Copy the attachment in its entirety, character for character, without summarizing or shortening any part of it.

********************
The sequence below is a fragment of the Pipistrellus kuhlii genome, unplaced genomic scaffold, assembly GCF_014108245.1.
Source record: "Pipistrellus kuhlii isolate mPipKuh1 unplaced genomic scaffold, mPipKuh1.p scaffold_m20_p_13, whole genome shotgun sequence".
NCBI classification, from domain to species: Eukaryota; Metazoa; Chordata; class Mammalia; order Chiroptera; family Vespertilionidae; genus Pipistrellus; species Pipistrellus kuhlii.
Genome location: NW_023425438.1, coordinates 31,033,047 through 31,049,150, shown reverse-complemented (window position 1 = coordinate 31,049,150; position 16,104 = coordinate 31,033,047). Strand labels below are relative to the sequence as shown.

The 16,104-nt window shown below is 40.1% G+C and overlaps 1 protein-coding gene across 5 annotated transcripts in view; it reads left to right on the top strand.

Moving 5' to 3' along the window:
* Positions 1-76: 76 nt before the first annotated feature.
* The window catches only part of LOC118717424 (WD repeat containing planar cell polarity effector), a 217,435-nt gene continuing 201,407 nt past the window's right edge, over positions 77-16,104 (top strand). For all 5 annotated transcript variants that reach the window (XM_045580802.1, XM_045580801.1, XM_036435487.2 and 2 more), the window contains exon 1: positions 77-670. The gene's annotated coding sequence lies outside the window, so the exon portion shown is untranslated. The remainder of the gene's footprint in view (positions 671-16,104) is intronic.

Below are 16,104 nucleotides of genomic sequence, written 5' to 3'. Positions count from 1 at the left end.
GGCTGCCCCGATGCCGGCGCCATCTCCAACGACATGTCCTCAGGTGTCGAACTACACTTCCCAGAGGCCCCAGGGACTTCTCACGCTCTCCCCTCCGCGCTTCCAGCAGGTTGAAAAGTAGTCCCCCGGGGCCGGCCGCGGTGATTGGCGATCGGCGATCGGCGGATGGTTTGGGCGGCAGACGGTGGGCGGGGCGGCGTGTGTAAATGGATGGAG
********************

The sequence below is a fragment of the Pipistrellus kuhlii genome, unplaced genomic scaffold, assembly GCF_014108245.1.
Source record: "Pipistrellus kuhlii isolate mPipKuh1 unplaced genomic scaffold, mPipKuh1.p scaffold_m20_p_13, whole genome shotgun sequence".
NCBI classification, from domain to species: Eukaryota; Metazoa; Chordata; class Mammalia; order Chiroptera; family Vespertilionidae; genus Pipistrellus; species Pipistrellus kuhlii.
Genome location: NW_023425438.1, coordinates 31,033,047 through 31,049,150, shown reverse-complemented (window position 1 = coordinate 31,049,150; position 16,104 = coordinate 31,033,047). Strand labels below are relative to the sequence as shown.

The 16,104-nt window shown below is 40.1% G+C and overlaps 1 protein-coding gene across 5 annotated transcripts in view; it reads left to right on the top strand.

Moving 5' to 3' along the window:
* Positions 1-76: 76 nt before the first annotated feature.
* The window catches only part of LOC118717424 (WD repeat containing planar cell polarity effector), a 217,435-nt gene continuing 201,407 nt past the window's right edge, over positions 77-16,104 (top strand). For all 5 annotated transcript variants that reach the window (XM_045580802.1, XM_045580801.1, XM_036435487.2 and 2 more), the window contains exon 1: positions 77-670. The gene's annotated coding sequence lies outside the window, so the exon portion shown is untranslated. The remainder of the gene's footprint in view (positions 671-16,104) is intronic.

Below are 16,104 nucleotides of genomic sequence, written 5' to 3'. Positions count from 1 at the left end.
GGCTGCCCCGATGCCGGCGCCATCTCCAACGACATGTCCTCAGGTGTCGAACTACACTTCCCAGAGGCCCCAGGGACTTCTCACGCTCTCCCCTCCGCGCTTCCAGCAGGTTGAAAAGTAGTCCCCCGGGGCCGGCCGCGGTGATTGGCGATCGGCGATCGGCGGATGGTTTGGGCGGCAGACGGTGGGCGGGGCGGCGTGTGTAAATGGATGGAG